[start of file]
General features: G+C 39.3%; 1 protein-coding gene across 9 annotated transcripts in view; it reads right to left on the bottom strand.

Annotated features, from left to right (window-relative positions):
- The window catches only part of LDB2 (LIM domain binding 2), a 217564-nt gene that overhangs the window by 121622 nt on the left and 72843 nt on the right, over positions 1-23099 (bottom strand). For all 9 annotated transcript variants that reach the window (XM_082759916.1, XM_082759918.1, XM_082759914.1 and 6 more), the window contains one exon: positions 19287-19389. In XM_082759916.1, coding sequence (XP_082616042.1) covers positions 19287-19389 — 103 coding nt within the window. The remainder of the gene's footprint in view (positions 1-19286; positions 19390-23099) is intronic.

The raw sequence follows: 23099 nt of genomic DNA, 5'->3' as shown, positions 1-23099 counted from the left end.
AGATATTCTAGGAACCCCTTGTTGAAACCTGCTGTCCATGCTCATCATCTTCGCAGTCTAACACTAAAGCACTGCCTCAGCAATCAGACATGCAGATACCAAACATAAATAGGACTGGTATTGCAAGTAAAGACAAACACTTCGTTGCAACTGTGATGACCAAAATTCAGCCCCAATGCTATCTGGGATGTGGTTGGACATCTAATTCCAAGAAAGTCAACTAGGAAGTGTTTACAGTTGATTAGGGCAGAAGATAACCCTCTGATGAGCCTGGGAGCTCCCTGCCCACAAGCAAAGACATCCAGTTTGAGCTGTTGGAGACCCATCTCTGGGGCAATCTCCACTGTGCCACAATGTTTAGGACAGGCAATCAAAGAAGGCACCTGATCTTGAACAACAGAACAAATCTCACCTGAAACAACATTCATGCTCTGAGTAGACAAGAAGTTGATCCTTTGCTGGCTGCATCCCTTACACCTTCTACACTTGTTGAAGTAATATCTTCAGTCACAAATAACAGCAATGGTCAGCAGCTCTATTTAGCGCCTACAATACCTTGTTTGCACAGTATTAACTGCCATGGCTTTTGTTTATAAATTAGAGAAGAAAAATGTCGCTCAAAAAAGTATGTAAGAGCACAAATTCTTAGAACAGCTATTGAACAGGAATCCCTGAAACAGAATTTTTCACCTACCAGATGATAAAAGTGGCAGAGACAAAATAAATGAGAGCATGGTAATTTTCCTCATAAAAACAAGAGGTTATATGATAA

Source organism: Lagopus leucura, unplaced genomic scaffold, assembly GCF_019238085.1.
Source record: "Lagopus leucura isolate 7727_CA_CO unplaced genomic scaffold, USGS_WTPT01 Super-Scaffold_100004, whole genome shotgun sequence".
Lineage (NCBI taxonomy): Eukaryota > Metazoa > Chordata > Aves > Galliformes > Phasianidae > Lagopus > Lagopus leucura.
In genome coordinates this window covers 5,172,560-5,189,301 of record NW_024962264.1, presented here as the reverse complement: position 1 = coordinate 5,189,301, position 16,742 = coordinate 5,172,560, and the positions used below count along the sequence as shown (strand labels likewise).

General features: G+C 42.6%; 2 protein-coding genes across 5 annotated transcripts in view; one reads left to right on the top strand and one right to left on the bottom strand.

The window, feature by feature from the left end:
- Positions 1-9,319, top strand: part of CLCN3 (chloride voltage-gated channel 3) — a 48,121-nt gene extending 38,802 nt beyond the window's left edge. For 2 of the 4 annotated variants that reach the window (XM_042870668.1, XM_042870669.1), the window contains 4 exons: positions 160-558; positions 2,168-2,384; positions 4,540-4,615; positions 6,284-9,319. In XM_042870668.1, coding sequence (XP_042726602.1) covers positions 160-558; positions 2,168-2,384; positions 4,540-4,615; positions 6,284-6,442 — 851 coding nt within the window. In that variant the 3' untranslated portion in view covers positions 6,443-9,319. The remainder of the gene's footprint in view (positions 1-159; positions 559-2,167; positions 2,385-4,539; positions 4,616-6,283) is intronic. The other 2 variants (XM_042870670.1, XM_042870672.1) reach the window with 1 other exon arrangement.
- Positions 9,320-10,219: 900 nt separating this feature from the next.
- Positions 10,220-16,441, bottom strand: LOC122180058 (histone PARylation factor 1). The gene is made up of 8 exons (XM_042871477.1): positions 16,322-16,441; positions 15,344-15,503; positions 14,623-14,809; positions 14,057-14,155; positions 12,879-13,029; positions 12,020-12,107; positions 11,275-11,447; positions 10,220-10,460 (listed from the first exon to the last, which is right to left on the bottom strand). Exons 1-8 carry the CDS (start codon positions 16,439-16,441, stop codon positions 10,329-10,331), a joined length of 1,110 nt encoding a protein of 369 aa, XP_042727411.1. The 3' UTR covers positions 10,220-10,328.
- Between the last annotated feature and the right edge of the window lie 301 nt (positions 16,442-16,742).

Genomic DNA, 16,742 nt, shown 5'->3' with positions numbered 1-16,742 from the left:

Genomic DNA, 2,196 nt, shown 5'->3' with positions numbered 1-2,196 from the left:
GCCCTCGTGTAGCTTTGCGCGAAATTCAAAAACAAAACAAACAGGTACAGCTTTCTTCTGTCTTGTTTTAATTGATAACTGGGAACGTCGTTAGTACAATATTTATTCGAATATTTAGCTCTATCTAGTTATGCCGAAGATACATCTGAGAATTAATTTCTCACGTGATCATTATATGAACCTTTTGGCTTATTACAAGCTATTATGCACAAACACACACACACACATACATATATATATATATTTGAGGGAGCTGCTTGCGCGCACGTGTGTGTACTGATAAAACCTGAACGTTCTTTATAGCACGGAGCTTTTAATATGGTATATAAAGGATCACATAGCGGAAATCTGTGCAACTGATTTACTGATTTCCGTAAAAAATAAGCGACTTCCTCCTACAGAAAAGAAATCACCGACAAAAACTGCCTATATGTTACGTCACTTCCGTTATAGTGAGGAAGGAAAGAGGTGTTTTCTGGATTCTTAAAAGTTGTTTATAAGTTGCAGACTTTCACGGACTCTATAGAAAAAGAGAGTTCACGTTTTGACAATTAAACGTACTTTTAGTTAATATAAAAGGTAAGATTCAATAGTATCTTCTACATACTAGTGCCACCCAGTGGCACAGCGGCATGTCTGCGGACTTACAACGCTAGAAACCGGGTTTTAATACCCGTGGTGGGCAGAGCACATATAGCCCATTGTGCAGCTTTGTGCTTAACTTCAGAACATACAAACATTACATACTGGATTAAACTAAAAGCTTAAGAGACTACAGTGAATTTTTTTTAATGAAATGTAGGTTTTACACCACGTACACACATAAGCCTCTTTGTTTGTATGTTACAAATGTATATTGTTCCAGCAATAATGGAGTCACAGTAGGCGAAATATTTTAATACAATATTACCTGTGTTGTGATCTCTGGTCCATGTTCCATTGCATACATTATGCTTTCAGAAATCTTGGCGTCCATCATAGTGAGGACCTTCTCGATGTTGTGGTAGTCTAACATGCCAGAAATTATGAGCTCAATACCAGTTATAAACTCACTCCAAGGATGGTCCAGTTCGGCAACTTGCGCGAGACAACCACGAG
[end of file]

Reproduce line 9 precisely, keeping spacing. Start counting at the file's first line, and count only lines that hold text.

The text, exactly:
In genome coordinates this window covers 5,172,560-5,189,301 of record NW_024962264.1, presented here as the reverse complement: position 1 = coordinate 5,189,301, position 16,742 = coordinate 5,172,560, and the positions used below count along the sequence as shown (strand labels likewise).